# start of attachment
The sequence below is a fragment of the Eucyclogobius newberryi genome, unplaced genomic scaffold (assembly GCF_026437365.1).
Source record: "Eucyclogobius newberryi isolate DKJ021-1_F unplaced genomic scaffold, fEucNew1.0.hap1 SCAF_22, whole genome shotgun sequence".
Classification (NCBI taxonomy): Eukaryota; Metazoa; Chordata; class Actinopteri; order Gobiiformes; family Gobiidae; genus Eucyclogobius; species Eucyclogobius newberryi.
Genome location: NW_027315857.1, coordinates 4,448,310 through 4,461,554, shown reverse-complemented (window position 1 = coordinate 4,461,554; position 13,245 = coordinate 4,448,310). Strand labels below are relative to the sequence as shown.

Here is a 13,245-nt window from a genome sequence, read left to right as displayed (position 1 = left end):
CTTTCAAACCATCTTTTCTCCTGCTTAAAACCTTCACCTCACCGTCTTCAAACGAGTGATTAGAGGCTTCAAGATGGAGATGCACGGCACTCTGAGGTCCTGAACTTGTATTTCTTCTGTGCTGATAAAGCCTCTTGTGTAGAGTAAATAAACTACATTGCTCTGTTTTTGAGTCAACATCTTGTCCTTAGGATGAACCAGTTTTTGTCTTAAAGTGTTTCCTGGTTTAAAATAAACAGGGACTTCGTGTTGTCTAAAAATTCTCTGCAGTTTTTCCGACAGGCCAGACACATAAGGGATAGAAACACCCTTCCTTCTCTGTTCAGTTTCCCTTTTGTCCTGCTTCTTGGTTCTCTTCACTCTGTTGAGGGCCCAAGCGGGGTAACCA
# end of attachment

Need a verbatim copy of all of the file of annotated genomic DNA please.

The sequence below is a fragment of the Eucyclogobius newberryi genome, unplaced genomic scaffold (assembly GCF_026437365.1).
Source record: "Eucyclogobius newberryi isolate DKJ021-1_F unplaced genomic scaffold, fEucNew1.0.hap1 SCAF_22, whole genome shotgun sequence".
Classification (NCBI taxonomy): Eukaryota; Metazoa; Chordata; class Actinopteri; order Gobiiformes; family Gobiidae; genus Eucyclogobius; species Eucyclogobius newberryi.
Genome location: NW_027315857.1, coordinates 4,448,310 through 4,461,554, shown reverse-complemented (window position 1 = coordinate 4,461,554; position 13,245 = coordinate 4,448,310). Strand labels below are relative to the sequence as shown.

Here is a 13,245-nt window from a genome sequence, read left to right as displayed (position 1 = left end):
CTTTCAAACCATCTTTTCTCCTGCTTAAAACCTTCACCTCACCGTCTTCAAACGAGTGATTAGAGGCTTCAAGATGGAGATGCACGGCACTCTGAGGTCCTGAACTTGTATTTCTTCTGTGCTGATAAAGCCTCTTGTGTAGAGTAAATAAACTACATTGCTCTGTTTTTGAGTCAACATCTTGTCCTTAGGATGAACCAGTTTTTGTCTTAAAGTGTTTCCTGGTTTAAAATAAACAGGGACTTCGTGTTGTCTAAAAATTCTCTGCAGTTTTTCCGACAGGCCAGACACATAAGGGATAGAAACACCCTTCCTTCTCTGTTCAGTTTCCCTTTTGTCCTGCTTCTTGGTTCTCTTCACTCTGTTGAGGGCCCAAGCGGGGTAACCA